By Diane Turner
Firefighters are one of the most essential positions in a community. In many secluded communities or areas that are suffering financial difficulties, these individuals work on a volunteer basis, but there is also an opportunity to make a good living working in this career path. Individuals that plan to work as firefighters will need to take part in a great deal of training due to the intense nature of the job. These individuals will need to work in a very high-paced environment to manage emergency situations and assist citizens dealing with these circumstances.
Supportive Roles for Firefighter
Firefighters do not have supportive roles in the traditional sense. In this case, individuals with more experience or training will be able to take on more responsibilities while out on the job. These individuals will also get a higher firefighter salary than those working in lower areas of the field. All firefighters will be expected to be proficient in the skills necessary to put out fires as well as providing life-saving care to victims on the scene. In most cases, firefighters will actually be called out to manage health care issues, providing care on the scene and transporting victims to the hospital when necessary.
Working as a Firefighter
Firefighters will be expected to take on a variety of tasks in the station and out in the field. They will be called on to drive emergency vehicles such as ambulances or fire trucks and maintaining these trucks and any associated equipment. They may need to use hoses or pumps to put out a fire. Firefighters may need to enter these burning buildings to rescue victims trapped inside and then provide medical care to these individuals. In many communities, firefighters will also act as EMTs or paramedics, responding to emergency calls where a person is experiencing a medical emergency such as a heart attack or drug overdose. The firefighter salary for these individuals will be closely tied to the amount of training and certification they have been through.
In some cases firefighters will earn a specialization in working with a specific type of incident such as chemical fires or forest fires. The firefighter salary for these types of positions will vary based on the jurisdiction where these individuals are employed. Those that work as part of an incident prevention unit for a private organization will typically earn more competitive salaries than those working in public service.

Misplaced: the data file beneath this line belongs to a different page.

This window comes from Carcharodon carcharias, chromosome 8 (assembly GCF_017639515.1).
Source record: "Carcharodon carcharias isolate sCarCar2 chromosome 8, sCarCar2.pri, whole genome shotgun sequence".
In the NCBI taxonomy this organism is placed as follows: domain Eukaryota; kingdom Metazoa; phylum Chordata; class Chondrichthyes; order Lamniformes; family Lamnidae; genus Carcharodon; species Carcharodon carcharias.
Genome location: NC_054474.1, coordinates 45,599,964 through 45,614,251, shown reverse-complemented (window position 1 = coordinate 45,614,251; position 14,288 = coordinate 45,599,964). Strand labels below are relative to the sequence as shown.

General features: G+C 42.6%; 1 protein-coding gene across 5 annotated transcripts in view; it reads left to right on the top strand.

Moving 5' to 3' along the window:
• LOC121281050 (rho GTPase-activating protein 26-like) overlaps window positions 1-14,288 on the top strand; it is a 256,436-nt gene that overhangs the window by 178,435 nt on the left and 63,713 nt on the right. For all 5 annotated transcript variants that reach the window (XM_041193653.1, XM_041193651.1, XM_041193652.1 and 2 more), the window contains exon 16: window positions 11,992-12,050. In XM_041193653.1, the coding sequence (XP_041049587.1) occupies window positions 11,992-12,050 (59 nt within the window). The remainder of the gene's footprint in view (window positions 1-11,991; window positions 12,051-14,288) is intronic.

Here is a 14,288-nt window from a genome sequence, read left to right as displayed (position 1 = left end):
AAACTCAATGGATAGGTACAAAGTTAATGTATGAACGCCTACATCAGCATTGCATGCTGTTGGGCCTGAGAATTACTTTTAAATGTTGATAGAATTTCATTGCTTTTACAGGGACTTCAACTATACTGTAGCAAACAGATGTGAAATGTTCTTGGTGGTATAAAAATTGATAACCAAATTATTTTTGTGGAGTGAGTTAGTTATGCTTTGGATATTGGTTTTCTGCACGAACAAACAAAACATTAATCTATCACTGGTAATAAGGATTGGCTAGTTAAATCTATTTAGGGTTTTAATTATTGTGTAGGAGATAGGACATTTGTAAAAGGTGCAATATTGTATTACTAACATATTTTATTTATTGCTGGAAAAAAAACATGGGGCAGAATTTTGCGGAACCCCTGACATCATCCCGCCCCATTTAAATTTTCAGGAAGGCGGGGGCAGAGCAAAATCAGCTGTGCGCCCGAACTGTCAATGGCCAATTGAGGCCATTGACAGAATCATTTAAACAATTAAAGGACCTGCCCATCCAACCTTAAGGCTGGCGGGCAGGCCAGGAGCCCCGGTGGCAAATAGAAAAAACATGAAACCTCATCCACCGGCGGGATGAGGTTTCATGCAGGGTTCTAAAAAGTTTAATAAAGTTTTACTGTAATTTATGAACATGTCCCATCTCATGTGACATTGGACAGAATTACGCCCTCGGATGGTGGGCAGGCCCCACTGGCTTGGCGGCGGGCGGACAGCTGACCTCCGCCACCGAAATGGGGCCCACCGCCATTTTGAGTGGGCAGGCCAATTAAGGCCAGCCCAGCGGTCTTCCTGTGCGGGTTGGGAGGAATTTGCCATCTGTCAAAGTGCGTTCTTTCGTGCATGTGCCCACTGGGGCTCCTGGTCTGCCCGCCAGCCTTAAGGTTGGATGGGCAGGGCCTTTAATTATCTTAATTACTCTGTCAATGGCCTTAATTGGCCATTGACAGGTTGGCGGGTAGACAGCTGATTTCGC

A great deal of training is necessary to become a firefighter. At a very basic level, firefighters will need to participate in a fire academy training program to ensure that they have the physical abilities to perform the demanding tasks they will need to take on while on the job. Fire academies will be run by the individual state where the individual plans to work. Each will have its own testing program, but these will typically revolve around learning how to manage emergency equipment like ladders, chain saws, axes or fire extinguishers. In some cases communities will substitute a four year apprenticeship with a firefighting department in the area for these accredited programs.
Many firefighters that are hoping to move up in their field or earn a more competitive firefighter salary often earn postsecondary degrees in fire science or other similar disciplines. They may also attend additional training programs that are sponsored through the National Fire Academy. These will provide more advanced training in techniques like containing hazardous materials or investigating arson cases.
Most communities expect their firefighters to train as EMTs as well. These individuals will be expected to learn the basic life saving techniques to stabilize individuals suffering from a medical emergency. Individuals can further this training, moving up to the ranks to paramedic, haz-mat control or other more established ranks. The requirements to meet these ranks will vary based on the jurisdiction and protocols in the particular jurisdiction where the individual works.
Salaries and Employment Compared to Other Industries
Compared to other service industries, firefighters typically earn a lower salary. In many communities, firefighters work on a volunteer basis because communities are lacking in the resources to employ a staff for their firehouse. There is a great deal of variation amongst communities, making it difficult to calculate the average salary for a firefighter.
Nationwide, the average firefighter salary is $45,250. This is slightly higher than those that work exclusively as EMTs or paramedics, but lower than police officers. Approximately 67 percent of firefighter’s wages are secured by a union contract, helping them to keep the wages standard. Many firefighters are also offered plenty of overtime pay. They are often expected to work 24 hour on-call shifts. Some may be expected to remain in the station for 48-72 hours at a time to address any calls that may come in. Others may work 10 hour shifts for 3-4 days in a row while maintaining on-call status at home.